My Daddy recently built a great little toy for my children – a sled. When I mentioned Ruthie wanted to be pulled on the sled, a friend asked how you could play with a sled in the summer? Well, if you didn’t already know it, sleds are not just for snow and fun.
In fact, the farm sled has been a mainstay of Appalachian farms from the beginning – and in fact it’s a tool they brought with them from the old country for examples can be found among Viking artifacts as wells as ancient Egypt where they are thought to have been used widely in construction of the pyramids.
For the fiercely self-sufficient Appalachian farmers, this was a conveyance they could build themselves. Sure, iron runners are a nice addition but every piece of the sled could be sourced from the forest. Runners could be sawn or formed from large trees but they often utilized naturally bent saplings. One of my great uncles explained to me that when they were in the woods, they were always watching for trees that would make good runners. When they found one they would cut it and hang it in the barn for the day a new sled would be needed, or an old sled would need repair.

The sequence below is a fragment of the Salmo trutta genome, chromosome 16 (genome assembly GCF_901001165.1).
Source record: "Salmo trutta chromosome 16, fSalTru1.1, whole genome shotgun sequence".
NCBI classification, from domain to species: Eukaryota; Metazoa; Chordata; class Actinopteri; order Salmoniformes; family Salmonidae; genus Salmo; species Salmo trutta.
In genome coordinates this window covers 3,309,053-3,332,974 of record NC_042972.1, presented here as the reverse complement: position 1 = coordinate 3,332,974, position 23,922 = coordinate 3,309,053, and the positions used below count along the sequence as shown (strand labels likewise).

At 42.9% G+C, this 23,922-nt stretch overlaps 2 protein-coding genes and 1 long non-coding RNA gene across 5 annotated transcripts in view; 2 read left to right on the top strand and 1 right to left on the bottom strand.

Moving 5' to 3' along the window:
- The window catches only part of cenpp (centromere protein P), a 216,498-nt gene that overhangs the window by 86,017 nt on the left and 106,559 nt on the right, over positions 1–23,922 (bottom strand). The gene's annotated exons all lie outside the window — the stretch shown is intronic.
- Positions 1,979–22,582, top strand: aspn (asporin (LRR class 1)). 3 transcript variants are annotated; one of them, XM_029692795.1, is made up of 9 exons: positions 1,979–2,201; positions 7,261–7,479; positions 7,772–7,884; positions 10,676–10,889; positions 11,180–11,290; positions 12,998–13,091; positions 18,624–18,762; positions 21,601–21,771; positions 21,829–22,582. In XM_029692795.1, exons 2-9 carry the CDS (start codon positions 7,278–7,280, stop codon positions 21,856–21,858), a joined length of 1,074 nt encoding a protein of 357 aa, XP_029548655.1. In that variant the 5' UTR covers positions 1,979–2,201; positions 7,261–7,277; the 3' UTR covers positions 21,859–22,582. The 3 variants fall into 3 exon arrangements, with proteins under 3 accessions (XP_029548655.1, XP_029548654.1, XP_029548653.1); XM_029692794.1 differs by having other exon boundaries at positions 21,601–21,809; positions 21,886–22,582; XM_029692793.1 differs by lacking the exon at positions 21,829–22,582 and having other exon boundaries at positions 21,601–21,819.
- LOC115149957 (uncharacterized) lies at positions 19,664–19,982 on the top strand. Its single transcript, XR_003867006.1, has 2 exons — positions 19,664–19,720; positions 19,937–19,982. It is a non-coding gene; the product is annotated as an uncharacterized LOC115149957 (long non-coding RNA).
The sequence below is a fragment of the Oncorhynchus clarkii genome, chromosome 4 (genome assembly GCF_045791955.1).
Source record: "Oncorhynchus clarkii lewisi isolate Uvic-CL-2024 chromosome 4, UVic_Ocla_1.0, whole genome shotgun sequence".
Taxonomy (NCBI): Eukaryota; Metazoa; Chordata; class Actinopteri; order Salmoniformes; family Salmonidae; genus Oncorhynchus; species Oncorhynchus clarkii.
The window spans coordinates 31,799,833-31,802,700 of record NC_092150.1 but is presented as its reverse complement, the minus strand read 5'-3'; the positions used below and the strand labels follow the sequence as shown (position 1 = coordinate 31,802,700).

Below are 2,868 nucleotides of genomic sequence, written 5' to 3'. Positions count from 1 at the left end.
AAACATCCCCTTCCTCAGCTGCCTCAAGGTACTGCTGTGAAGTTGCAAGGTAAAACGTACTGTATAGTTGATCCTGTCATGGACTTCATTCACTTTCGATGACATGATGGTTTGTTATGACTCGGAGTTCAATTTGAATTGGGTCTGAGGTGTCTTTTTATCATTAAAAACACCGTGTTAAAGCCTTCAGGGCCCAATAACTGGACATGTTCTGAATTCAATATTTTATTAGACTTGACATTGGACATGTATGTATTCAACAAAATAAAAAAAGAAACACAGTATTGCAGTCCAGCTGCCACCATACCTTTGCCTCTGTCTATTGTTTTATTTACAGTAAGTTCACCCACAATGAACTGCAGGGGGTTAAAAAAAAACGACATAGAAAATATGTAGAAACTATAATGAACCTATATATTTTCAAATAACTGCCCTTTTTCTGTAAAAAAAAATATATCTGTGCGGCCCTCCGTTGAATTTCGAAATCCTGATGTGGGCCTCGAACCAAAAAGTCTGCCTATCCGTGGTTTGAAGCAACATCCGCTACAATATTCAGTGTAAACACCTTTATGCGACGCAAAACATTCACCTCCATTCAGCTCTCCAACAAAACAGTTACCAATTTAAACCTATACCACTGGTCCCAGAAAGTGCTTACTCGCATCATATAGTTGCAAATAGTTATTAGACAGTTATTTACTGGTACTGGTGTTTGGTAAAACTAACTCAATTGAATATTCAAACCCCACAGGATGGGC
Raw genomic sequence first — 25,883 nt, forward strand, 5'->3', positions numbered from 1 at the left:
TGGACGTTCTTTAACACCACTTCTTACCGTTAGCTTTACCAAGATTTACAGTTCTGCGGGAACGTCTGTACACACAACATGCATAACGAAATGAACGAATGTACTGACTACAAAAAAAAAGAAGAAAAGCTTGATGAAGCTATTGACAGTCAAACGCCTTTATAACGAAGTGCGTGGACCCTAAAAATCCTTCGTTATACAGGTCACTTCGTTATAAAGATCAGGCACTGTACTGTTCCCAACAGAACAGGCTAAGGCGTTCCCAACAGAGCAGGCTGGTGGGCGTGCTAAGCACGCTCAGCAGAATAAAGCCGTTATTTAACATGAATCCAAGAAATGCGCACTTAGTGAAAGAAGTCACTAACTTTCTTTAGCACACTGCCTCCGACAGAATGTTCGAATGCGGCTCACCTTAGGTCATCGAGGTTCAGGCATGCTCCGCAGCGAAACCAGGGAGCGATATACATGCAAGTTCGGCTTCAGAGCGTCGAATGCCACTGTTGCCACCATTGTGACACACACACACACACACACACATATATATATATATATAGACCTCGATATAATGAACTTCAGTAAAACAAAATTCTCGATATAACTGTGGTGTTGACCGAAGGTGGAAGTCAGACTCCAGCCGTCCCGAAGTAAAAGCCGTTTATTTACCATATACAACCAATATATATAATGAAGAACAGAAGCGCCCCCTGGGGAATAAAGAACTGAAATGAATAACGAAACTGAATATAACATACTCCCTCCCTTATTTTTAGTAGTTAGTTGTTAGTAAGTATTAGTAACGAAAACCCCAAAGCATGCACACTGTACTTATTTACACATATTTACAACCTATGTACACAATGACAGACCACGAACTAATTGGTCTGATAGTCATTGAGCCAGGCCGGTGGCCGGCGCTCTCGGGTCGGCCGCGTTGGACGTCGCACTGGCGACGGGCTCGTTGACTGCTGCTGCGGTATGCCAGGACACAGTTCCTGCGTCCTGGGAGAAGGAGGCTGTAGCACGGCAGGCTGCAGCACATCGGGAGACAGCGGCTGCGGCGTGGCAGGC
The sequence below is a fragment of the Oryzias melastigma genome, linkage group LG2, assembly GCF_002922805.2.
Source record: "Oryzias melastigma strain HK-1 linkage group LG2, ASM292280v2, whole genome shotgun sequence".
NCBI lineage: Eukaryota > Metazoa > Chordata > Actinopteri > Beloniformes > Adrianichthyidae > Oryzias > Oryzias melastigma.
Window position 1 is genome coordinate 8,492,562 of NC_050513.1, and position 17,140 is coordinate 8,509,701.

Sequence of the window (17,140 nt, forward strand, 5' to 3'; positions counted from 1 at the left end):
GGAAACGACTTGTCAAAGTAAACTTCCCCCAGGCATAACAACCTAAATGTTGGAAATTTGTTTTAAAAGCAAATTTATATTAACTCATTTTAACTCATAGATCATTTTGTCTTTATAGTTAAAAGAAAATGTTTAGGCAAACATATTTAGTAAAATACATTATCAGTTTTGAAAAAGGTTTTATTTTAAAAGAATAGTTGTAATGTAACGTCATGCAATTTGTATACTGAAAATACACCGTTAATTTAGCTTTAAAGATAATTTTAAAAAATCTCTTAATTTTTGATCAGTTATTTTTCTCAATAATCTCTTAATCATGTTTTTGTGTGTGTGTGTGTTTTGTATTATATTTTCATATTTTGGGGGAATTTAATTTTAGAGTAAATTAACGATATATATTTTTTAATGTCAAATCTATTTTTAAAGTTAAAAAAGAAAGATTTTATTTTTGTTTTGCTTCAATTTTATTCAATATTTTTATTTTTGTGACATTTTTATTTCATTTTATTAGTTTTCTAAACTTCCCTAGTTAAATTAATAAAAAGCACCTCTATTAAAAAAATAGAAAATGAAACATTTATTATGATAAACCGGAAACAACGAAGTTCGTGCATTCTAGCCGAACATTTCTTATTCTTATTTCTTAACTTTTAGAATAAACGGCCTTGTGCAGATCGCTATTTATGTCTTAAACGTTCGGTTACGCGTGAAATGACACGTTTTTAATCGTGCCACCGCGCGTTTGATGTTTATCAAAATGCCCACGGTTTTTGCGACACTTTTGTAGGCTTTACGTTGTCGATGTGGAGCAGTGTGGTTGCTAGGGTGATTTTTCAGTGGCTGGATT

These sleds could be quite large, as those used to pull logs from the woods by as large a team as could be assembled, or very small and pulled by hand. The wonderful thing about a tool you can build yourself is that you can customize it to your particular needs.
I’m sure there’s a lot of history to these humble vehicles and maybe someday I’ll get around to really researching them. In the meantime, the Farm Hands Companion website wrote an article about sleds way back in 2012 and I found it very interesting. He shows several examples of sleds as well as instructions for building one. That author is from Arkansas and his people called them “slides”. Have any of you heard that term on the plateau?
In my novels, characters often use sleds in their daily lives. I wonder how many readers will really understand how common that practice has been?